In your presentation you said “Make your studio space a fun and inspiring place to be”. Can you tell us about the SNASK studio and what your set up is like and make us all jealous?

We have a large room at the entrance with a long table that fits all of us. It’s pink and on the wall we have a neon sign saying “Make Enemies & Gain Fans”. Further in there’s a pink meeting room with pink fur on the walls. Behind that is a pink kitchen with a terrazzo kitchen table.

Even further in is the back area with a pink toilet that has 8 singing toilet rolls. We also have a bar that is pink of course, as well as our police mirror meeting room. We also have another bathroom that is remade into the world’s shittiest Will Ferrell museum. Then we have the basement that is one big workshop and studio area.

Can you tell us about SNASK’s Internship programme? What kind of things do SNASK interns get up to? And, can you offer any advice for our graduates who might want to apply?

We don’t really have a “programme”—every internship is different. But they normally last between 3-6 months. Currently, we have a 2 year long waiting list.

Interns are not slaves. They assist in projects and sometimes get to handle projects of their own.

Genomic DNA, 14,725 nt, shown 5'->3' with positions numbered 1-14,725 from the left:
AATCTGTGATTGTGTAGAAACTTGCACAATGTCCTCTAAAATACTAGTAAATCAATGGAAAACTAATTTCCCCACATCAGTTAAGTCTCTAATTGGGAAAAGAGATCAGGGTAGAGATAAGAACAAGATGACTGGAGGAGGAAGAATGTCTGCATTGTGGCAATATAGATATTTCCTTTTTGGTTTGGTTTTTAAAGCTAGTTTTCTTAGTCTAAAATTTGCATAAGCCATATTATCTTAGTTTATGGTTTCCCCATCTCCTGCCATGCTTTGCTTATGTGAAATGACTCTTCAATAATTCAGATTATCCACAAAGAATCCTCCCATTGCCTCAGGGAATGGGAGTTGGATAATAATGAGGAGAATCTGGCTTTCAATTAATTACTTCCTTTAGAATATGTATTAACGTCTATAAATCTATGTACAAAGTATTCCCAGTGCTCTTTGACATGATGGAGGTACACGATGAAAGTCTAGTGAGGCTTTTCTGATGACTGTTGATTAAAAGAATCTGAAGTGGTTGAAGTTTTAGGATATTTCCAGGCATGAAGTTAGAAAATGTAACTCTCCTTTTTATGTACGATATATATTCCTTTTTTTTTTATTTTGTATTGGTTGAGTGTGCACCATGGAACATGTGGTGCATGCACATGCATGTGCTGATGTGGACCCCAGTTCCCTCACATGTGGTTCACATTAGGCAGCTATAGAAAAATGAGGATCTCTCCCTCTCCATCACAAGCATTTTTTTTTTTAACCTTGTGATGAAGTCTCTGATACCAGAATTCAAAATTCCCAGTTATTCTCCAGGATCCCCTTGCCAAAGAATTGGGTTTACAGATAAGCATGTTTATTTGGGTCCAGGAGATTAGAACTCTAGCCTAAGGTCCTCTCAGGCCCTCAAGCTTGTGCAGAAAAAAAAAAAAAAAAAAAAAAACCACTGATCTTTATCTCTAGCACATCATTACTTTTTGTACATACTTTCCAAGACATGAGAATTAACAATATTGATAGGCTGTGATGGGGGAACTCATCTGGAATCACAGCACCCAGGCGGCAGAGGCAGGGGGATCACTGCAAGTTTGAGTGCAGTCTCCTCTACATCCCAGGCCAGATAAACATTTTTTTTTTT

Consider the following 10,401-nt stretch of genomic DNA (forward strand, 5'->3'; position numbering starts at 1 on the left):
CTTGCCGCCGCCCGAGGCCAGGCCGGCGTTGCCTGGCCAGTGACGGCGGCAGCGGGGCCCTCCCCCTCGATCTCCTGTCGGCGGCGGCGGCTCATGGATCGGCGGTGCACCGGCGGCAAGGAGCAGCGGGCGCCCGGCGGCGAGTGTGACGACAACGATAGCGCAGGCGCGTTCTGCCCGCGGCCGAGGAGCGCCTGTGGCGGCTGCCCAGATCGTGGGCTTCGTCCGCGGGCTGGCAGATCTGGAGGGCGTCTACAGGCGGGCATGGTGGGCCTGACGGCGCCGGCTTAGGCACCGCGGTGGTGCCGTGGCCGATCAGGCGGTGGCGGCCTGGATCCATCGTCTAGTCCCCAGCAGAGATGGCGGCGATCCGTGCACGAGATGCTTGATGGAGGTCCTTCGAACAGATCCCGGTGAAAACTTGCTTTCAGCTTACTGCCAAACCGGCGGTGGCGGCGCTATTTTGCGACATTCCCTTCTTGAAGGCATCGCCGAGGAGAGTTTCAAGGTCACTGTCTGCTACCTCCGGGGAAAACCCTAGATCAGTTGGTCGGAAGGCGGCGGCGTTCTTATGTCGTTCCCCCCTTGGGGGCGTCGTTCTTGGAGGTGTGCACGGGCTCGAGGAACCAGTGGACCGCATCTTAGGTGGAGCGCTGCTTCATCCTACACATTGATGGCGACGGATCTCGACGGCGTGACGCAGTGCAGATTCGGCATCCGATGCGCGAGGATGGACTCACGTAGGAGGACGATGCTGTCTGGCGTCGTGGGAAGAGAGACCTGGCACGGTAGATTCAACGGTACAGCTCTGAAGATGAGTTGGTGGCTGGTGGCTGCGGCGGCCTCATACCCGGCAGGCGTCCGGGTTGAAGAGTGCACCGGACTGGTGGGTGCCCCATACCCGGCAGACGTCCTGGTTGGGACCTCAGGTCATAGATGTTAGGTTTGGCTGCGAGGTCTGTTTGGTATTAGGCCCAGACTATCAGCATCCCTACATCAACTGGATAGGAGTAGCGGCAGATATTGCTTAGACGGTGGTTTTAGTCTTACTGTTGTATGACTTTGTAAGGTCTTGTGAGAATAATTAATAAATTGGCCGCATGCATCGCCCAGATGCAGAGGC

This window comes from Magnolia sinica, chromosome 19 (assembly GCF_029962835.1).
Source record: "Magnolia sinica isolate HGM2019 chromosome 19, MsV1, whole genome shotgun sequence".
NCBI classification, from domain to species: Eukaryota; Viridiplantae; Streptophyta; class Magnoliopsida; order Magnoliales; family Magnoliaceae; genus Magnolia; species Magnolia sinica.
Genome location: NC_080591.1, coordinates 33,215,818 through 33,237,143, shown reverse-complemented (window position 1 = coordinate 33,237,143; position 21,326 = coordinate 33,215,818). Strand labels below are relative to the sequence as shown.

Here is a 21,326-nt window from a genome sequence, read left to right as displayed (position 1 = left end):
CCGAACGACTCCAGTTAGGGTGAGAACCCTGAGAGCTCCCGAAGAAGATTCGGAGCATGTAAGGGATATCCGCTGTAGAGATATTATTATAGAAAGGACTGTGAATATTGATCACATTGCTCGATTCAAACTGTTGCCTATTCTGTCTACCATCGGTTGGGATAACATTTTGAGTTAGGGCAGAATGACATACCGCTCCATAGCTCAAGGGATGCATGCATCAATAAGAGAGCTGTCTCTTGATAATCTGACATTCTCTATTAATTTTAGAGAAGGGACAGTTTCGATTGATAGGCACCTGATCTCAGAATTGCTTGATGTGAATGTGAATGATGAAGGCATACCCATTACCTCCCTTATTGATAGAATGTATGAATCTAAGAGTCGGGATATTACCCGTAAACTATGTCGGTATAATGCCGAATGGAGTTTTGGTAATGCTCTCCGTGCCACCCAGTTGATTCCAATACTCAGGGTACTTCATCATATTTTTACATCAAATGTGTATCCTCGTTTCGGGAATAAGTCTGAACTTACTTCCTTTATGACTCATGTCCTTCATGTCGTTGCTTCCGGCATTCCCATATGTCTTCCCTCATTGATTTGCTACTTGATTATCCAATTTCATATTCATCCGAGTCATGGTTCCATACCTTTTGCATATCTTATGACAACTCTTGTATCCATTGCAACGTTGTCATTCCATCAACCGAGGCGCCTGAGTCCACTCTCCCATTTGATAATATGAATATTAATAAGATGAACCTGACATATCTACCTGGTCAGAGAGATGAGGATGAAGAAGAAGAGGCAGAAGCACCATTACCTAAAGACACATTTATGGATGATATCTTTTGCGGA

The advice to apply is to be cognisant that it’s 2 years waiting list. And send your portfolio as a link as well as a personal email where you don’t only talk about yourself but also why you want to do your internship at Snask etc.

Do you have any advice for new graduates trying to get in to the industry?

Don’t care about old white conservative men. They are, most of the time, garbage when it comes to being young and looking for a way in. Go your own way. Use your network and ask relatives, cousins, friends and family for help.

Can you offer any other advice? Nice, quotable advice very welcome!

Don’t be afraid to make enemies. Stay pink. Empathy and love is the only way forward.

Big thanks for keeping all of our Northern Hemisphere campuses, Shillington London, New York and Manchester, entertained during lockdown. Make sure to keep up to date with what Snask are creating through their website and Instagram.

We’ve hosted some of the world’s top creatives, design studios and advertising agencies at Shillington. Check out more interviews from guest lecturers.